Who Does She Think She Is?

I’ve shared info about this beautiful film previously…as a refresher: it’s a documentary film featuring five diverse artists who are also mothers. It explores the question, how do you do what you love, in this case art, and care for who you love? It goes into the economics of art, cultural and historical memory, feminism, family and labor, and so many other key issues of our time.
On Sunday I facilitated a post-screening panel at the Symphony Space in New York, which was streamed online and hosted at seven theaters across the country. You can watch it here.
One of the questions that has often come up in these screenings is the question: is it art if you don’t share it? So many women shy away from putting their work out into the public, much less the marketplace, because they fear it’s not good enough yet, or they don’t want to seem too egocentric, or they just don’t want to have to deal with assigning an economic value to what feels like such an organic process. But if art just sits in a drawer, can it really be considered art? Academy Award-winning producer Pamela Tanner-Boll, who put her blood, sweat, and tears into making this film, thinks not. At a recent talk back she talked about being sick of women making their art small or hiding it from the world. “You have a duty to share your art with the world,” she advocated.
Both the educational release and the house party kit (which is so beautiful, filled with the art of the women featured in the film) are now available. Get your school library to order one. Give it to your artist mom for a holiday gift.(And please let em’ know that you heard about it on Feministing if you decide to order–they’ll make a small donation to us.)

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6 Comments

  1. Comrade Kevin
    Posted November 12, 2009 at 4:24 pm | Permalink

    Absolutely, and this goes for all artists. I think the fear is often times that sharing art is automatically going to lead to an ego or arrogance, but the best artists I know have tons of humility.
    A very good friend of mine is talented in so very many ways and she is maddeningly reticent about advertising her talents beyond the Etsy account by which she sells some of her handicrafts. I encourage her as best I can, but the ultimate decision is purely hers.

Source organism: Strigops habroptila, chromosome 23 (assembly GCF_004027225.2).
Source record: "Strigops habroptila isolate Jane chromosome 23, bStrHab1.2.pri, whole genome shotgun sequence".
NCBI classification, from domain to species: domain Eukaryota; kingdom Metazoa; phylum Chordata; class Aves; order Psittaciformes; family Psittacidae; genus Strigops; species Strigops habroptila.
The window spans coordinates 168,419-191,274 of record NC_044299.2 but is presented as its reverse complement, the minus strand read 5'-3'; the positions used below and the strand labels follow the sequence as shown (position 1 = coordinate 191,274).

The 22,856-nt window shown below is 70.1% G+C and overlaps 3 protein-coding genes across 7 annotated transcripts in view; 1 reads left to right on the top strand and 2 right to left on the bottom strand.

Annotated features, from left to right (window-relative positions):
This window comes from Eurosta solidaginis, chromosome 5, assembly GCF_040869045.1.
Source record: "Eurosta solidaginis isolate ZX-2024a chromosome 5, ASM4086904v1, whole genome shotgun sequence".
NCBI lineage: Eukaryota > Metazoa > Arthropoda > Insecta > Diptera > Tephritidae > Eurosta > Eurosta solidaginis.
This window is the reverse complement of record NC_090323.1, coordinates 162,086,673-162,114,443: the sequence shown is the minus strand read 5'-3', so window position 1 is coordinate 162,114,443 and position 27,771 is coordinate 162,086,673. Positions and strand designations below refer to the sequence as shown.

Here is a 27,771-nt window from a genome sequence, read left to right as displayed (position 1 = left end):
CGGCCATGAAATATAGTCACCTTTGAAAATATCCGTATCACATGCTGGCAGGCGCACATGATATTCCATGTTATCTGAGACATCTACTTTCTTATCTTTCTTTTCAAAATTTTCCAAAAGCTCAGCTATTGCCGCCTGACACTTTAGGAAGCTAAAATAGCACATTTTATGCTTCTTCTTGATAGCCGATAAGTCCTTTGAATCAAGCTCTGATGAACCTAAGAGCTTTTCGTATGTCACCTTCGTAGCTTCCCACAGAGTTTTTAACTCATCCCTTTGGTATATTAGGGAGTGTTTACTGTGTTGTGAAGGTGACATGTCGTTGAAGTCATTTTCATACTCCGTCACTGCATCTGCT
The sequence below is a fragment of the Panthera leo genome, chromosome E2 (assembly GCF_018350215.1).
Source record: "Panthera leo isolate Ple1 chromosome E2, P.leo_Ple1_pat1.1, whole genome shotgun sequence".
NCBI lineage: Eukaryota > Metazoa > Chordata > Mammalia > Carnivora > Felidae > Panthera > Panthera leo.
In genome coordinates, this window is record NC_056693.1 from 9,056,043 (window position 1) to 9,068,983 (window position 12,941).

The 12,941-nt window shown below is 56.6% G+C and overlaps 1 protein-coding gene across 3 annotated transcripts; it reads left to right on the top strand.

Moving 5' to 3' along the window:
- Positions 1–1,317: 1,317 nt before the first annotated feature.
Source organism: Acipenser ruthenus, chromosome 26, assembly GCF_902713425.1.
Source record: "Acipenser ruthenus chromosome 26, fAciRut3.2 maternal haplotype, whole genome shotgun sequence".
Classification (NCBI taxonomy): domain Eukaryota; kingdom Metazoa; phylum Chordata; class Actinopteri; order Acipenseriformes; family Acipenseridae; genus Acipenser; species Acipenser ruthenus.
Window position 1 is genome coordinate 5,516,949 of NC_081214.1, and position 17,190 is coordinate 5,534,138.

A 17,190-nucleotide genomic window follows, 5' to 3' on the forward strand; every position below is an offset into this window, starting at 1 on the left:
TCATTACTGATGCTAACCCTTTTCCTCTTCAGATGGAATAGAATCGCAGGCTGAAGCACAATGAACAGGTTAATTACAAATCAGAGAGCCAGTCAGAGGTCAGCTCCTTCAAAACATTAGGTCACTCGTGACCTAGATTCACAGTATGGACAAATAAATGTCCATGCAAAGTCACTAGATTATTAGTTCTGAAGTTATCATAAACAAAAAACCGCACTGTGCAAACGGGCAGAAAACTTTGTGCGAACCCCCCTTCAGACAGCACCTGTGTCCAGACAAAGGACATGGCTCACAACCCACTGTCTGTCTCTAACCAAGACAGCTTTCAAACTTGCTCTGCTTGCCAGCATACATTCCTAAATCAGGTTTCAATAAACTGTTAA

2. JLu
    Posted November 12, 2009 at 4:44 pm | Permalink

    My main issue with the idea that something HAS to be in the public arena in order to be art is that the “public sphere” is historically a masculine space created by a patriarchal system.
    I’m not sure that I understand why it has to be public in order to be art. That isn’t the same thing as someone thinking that it is the artist’s obligation to their society to publicize their art.
    I think it just rubs me the wrong way to hear that someone, a woman, whoever, needs other to validate her art in order to call it that takes away from the empowerment, catharsis, or whatever experience the artist gets from the creation of art. The creative side of it should not be discounted simply because their is no reception.

  3. JLu
    Posted November 12, 2009 at 4:47 pm | Permalink

    Wow. Sorry about that last paragraph – that’s what you get for multitasking. I meant to say:
    I think it just rubs me the wrong way to hear that someone, a woman, whoever, needs others to validate her art in order to call it that. It takes away from the empowerment, catharsis or whatever experience the artist gets from the creation of art. The creative side of it should not be discounted simply because there is no reception.

  4. MiriamCT1
    Posted November 12, 2009 at 8:43 pm | Permalink

    I have so much to say about this subject, but it hurts too much to put it into words.
    All I can say is that this producer’s words hurt and I’m glad she feels entitled to sit back in judgment about others and how they manage their creative lives.
    There are a lot of reasons why people don’t share their work besides the ones listed in the OP, it’s a complex issue.

  5. tulin
    Posted November 12, 2009 at 9:13 pm | Permalink

    I agree. Definitely women should not be discouraged from sharing their art, but in no way, shape, or form should everyone feel they have a duty to ‘share it with the world’. A lot of art is intensely personal, or even if it’s not, sometimes you just want to share it with yourself.
    Absolutely it is wonderful when people share their emotional expression with others, but no one should be told they have a ‘duty’ to.

  6. Alessa
    Posted November 13, 2009 at 10:28 am | Permalink

    Art isn’t defined by how many different eyes see it.

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